“Don’t make me pound his tin crown face in,” Viktor warns, although it seems he eventually accepts it. “But have it your way, raw no foreplay / That’s you if you want a dude who wear a mask all day.” It’sMF DOOM who’s stolen Viktor’s girl, and she actually seems better off for it since the second verse reveals Vaughn’s myriad indiscretions. What this allows Dumile to do is paint MF DOOM as a hero, but speak from the perspective of the villain here. It’s a track that opens up to show all its layers with repeated listening—one of the best examples of what can be done when hip-hop’s obsession with persona creation and alter-egos is fully explored.
As good as DOOM is at crafting multivalent narratives (see also “Ode to Road Rage” from Venomous Villain), he may be even better at jamming together images and associations into lyrics that don’t tell a story so much as set up a series of short arcs that would be difficult to link through traditional songwriting. To be sure, there are rock examples of such free-associative stone-skipping when it comes to lyrics—At the Drive-In and Mars Volta singer CedricBixler-Zavala and Burning Airlines’ J. Robbins come to mind—but it’s hard to imagine being able to carry off anything like “Great Day” within the confines of a typical pop melody.
“Looks like it’s going to be a great day today,” starts the song, “To get some fresh air like a stray on a straightaway / Hey you, got a light? / Nah, a Bud Light / Early in the morning, face crud from like amudfight .” It’s just a set of images to set up an idea of getting up in the morning and going right to drinking a beer. The remainder of what could be called the first chunk of the song seems disconnected, but he does a number of nifty things: “Lookie here, it’s just the way the cookie tear / Prepare to get hurt and mangled like Kurt Angle, rookie year / The rocket scientist, with the pocketwinelist / Some even say he might need some puh-sychiatrist.” First of all, there’s “Lookie here,” which is a kind of willfully dorky colloquialism much in line with DOOM’s other favorites like “Egads” and “Groovy.”He tosses these kind of lost ’50s-isms in willy nilly, and it’s just so un -hip-hop that it’s perfect. Then, the time honored hip-hop tradition of setting up a rhyme by changing a well-known phrase: the cookie doesn’t crumble, it tears, so he cannamecheck Olympic-turned-pro-wrestler Kurt Angle. (In 1996, while training for the Olympics, Angle suffered a sever neck injury, fracturing two of his cervical vertebrae, pulling four muscles and herniating two discs.) The fractured syntax of that last line is another signature DOOM technique. The slightly stilted delivery seems clumsy and ill-conceived, but think for a minute what the line is. He’s reinforcing the notion that he’s not quite right in the head by the way he forces the line clumsily.
At other times, his flow comes packed so densely that the tumbling effect of the words defies any straight-line sense they might make. From “Figaro”: “It’s too hot to handle. You got blue sandals. / Who shot ya? Who got you new spots to vandal? / Do not stand still, both show skills / close, but no crills. Toast for po’ ills. / Post no bills. / Coast to coast Joe Shmoes flows ill, go chill. / Not supposed to overdose No Doz pills.” Much of that could be patently wrong. I can tell you crills means crack cocaine, but as for the rest, it’s more about the mouthfeel of the words, the sheer headlong tumble down the lines that makes it work. It’s not something that can be adequately conveyed in print; you need to hear it for yourself.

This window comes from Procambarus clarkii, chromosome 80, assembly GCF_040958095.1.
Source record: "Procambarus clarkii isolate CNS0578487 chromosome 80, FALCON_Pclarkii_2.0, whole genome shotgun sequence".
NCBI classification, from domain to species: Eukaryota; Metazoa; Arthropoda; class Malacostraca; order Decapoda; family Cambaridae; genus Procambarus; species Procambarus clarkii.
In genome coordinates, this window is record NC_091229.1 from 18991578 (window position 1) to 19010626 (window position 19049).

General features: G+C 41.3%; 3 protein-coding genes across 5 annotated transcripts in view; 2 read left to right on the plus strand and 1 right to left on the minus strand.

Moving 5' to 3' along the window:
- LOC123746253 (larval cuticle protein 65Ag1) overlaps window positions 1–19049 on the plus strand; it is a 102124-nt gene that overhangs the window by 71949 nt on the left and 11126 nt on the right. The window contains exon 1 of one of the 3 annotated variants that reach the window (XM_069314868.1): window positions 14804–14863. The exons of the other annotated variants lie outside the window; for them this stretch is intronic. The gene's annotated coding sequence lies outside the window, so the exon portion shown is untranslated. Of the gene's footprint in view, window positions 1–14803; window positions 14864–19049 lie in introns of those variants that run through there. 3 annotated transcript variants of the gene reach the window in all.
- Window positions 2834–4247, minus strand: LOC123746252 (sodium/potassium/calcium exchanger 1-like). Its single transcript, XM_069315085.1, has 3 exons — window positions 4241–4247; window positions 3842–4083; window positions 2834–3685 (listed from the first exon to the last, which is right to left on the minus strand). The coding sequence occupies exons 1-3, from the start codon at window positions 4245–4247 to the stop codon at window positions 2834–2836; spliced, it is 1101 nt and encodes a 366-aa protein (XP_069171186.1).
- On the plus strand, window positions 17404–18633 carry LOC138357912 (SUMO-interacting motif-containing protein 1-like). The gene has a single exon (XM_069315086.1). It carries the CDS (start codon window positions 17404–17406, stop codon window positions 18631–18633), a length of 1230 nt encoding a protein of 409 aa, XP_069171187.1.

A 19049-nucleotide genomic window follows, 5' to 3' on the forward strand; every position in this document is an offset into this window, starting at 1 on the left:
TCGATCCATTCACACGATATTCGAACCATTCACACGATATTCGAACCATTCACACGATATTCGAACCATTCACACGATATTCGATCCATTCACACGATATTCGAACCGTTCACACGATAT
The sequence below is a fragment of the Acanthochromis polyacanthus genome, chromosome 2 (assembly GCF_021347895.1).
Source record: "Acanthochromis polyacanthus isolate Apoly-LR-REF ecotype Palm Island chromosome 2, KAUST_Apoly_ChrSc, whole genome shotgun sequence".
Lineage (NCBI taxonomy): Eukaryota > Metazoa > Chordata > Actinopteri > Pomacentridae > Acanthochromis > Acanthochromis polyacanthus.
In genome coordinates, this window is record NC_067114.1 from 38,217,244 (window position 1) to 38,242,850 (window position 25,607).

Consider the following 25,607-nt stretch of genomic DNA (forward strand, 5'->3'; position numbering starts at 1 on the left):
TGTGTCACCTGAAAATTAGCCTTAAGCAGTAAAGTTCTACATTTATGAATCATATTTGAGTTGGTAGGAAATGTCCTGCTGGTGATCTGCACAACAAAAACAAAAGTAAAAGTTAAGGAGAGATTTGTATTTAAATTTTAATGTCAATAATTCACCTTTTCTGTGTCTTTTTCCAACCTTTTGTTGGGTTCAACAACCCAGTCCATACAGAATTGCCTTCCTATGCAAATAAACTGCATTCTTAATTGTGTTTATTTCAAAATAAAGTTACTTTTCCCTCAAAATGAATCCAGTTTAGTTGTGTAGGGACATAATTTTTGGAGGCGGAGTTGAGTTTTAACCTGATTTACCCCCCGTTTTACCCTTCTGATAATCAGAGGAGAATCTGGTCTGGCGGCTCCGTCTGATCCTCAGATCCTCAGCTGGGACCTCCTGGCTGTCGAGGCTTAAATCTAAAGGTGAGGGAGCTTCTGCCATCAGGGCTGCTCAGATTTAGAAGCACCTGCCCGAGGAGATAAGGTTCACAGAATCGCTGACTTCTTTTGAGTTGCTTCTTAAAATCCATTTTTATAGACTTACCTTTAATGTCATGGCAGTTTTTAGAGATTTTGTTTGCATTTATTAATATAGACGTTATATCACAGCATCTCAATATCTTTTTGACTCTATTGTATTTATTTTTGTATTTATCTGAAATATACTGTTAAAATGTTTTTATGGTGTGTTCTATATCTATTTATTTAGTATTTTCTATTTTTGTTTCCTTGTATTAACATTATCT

When you do, the first thing that sticks with you is unlikely to be DOOM’s right-angled flow—it’ll be Madlib’s crinkly production. The record slips from cut-and-paste sample pastiches like the intro track, “The Illest Villains,” to the wobbly and wheezy accordion sample of the most immediately catchy track, appropriately titled “Accordion.” It’s just drums and that accordion, drifting in and out of focus as the drums clunk along a step apart, the bass drum so big it distorts just a bit. When a keyboard bass comes in, stabbing around the kick hits, the tune flexes and breathes. The looseness here is a leitmotif throughout the record and its dominant musical character. The slippery, weaving jazz guitar of “Raid” bobs up against the Meters-esque beat in skittish ways, and the instrumental “Sickfit,” with its booming kick and hollowly resonating snare, is one of many beat sketches that work as effective waypoints along the album’s path.
When the vocal tracks don’t have choruses, the line between interlude-type cuts and full songs is blurred. Madlib reacts fluidly to the demands of such an album, stretching instrumental bits and demarcating divisions in the vocal tracks with more musical transitions and subsections. The rough, lo-fi texture of the album is an ideal match for DOOM’s languorous lyrics, and the small sections that construct the story of Madvillain from spoken samples blend more seamlessly into the album’s fabric than if it were a more traditional album with songs and interludes.
While Madlib and DOOM have each produced great work on their own or in other collaborations (see the selected discography below), the syncretic power on display on Madvillainy shows why fans are salivating at the prospect of another Madvillain album. Another promised DOOM collabo, this one with Ghostface Killah (who, incidentally, often goes by the name Tony Starks—the alter-ego of superhero Ironman, which is yet another of Ghostface’s aliases) and reportedly entitled Swift & Changeable, holds forth its own promise based on the tracks DOOM has already worked on on Ghostface’s 2006 album Fishscale. Madlib is reportedly working on several new albums, one under the Yesterday’s New Quintet moniker and one as Beat Konducta. None of them may live up to the complete package presented by Madvillainy, but then again, that’s a lot to live up to.
MF DOOM :: Operation Doomsday :: Sub Verse :: 1999
MF DOOM :: MM…Food? :: Rhymesayers :: 2004
Viktor Vaughn :: Venomous Villain :: Insomniac Inc :: 2004
Dangerdoom :: The Mouse and the Mask :: Epitaph :: 2005
Quasimoto :: The Unseen :: Stones Throw :: 2000
Jaylib (Collaboration with J Dilla) :: Champion Sound :: Stones Throw :: 2004
Madlib :: The Beat Konducta, Vols. 1-2 :: Stones Throw :: 2006